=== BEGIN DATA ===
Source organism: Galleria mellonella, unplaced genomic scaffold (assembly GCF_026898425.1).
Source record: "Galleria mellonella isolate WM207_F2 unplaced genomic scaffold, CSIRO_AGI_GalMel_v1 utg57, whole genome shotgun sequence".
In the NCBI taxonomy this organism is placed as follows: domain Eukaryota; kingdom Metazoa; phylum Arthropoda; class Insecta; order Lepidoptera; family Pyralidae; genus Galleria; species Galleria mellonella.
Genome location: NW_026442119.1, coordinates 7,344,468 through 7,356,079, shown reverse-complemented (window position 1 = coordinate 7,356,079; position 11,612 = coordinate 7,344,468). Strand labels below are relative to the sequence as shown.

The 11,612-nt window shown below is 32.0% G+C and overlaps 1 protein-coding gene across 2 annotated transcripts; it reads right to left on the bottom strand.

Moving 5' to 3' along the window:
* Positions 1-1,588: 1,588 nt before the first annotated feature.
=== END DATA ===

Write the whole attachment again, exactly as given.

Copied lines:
Source organism: Galleria mellonella, unplaced genomic scaffold (assembly GCF_026898425.1).
Source record: "Galleria mellonella isolate WM207_F2 unplaced genomic scaffold, CSIRO_AGI_GalMel_v1 utg57, whole genome shotgun sequence".
In the NCBI taxonomy this organism is placed as follows: domain Eukaryota; kingdom Metazoa; phylum Arthropoda; class Insecta; order Lepidoptera; family Pyralidae; genus Galleria; species Galleria mellonella.
Genome location: NW_026442119.1, coordinates 7,344,468 through 7,356,079, shown reverse-complemented (window position 1 = coordinate 7,356,079; position 11,612 = coordinate 7,344,468). Strand labels below are relative to the sequence as shown.

The 11,612-nt window shown below is 32.0% G+C and overlaps 1 protein-coding gene across 2 annotated transcripts; it reads right to left on the bottom strand.

Moving 5' to 3' along the window:
* Positions 1-1,588: 1,588 nt before the first annotated feature.